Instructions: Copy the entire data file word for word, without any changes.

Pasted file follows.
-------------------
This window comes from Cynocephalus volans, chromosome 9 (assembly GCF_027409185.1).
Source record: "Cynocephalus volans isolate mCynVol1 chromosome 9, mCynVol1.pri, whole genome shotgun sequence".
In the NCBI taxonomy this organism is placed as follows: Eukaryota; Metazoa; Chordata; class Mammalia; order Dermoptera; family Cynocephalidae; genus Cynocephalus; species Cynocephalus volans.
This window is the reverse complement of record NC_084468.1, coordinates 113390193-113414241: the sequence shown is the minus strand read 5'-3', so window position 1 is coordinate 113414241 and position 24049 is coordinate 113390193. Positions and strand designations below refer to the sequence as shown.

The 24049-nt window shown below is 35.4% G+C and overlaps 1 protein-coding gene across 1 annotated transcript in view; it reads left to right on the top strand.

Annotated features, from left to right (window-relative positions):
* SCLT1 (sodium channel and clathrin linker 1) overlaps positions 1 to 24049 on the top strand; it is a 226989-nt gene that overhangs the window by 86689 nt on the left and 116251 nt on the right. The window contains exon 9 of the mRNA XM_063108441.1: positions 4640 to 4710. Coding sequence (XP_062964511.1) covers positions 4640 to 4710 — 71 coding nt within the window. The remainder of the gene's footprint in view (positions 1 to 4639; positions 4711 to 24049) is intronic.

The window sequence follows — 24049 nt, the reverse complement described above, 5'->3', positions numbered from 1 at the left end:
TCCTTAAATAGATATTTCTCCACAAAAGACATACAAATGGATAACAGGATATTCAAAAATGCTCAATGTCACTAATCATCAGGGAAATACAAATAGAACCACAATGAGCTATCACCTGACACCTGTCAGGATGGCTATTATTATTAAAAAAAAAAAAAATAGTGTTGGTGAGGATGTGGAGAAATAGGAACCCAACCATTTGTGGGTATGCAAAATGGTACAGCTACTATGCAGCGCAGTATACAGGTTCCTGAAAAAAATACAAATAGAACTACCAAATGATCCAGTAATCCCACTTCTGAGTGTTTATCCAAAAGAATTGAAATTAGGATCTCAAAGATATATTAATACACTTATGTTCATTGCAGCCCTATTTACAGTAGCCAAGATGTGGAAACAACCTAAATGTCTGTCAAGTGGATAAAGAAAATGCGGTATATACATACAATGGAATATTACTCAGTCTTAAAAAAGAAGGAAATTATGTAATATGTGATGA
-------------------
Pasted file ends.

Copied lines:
This window comes from Cynocephalus volans, chromosome 9 (assembly GCF_027409185.1).
Source record: "Cynocephalus volans isolate mCynVol1 chromosome 9, mCynVol1.pri, whole genome shotgun sequence".
In the NCBI taxonomy this organism is placed as follows: Eukaryota; Metazoa; Chordata; class Mammalia; order Dermoptera; family Cynocephalidae; genus Cynocephalus; species Cynocephalus volans.
This window is the reverse complement of record NC_084468.1, coordinates 113390193-113414241: the sequence shown is the minus strand read 5'-3', so window position 1 is coordinate 113414241 and position 24049 is coordinate 113390193. Positions and strand designations below refer to the sequence as shown.

The 24049-nt window shown below is 35.4% G+C and overlaps 1 protein-coding gene across 1 annotated transcript in view; it reads left to right on the top strand.

Annotated features, from left to right (window-relative positions):
* SCLT1 (sodium channel and clathrin linker 1) overlaps positions 1 to 24049 on the top strand; it is a 226989-nt gene that overhangs the window by 86689 nt on the left and 116251 nt on the right. The window contains exon 9 of the mRNA XM_063108441.1: positions 4640 to 4710. Coding sequence (XP_062964511.1) covers positions 4640 to 4710 — 71 coding nt within the window. The remainder of the gene's footprint in view (positions 1 to 4639; positions 4711 to 24049) is intronic.

The window sequence follows — 24049 nt, the reverse complement described above, 5'->3', positions numbered from 1 at the left end:
TCCTTAAATAGATATTTCTCCACAAAAGACATACAAATGGATAACAGGATATTCAAAAATGCTCAATGTCACTAATCATCAGGGAAATACAAATAGAACCACAATGAGCTATCACCTGACACCTGTCAGGATGGCTATTATTATTAAAAAAAAAAAAAATAGTGTTGGTGAGGATGTGGAGAAATAGGAACCCAACCATTTGTGGGTATGCAAAATGGTACAGCTACTATGCAGCGCAGTATACAGGTTCCTGAAAAAAATACAAATAGAACTACCAAATGATCCAGTAATCCCACTTCTGAGTGTTTATCCAAAAGAATTGAAATTAGGATCTCAAAGATATATTAATACACTTATGTTCATTGCAGCCCTATTTACAGTAGCCAAGATGTGGAAACAACCTAAATGTCTGTCAAGTGGATAAAGAAAATGCGGTATATACATACAATGGAATATTACTCAGTCTTAAAAAAGAAGGAAATTATGTAATATGTGATGA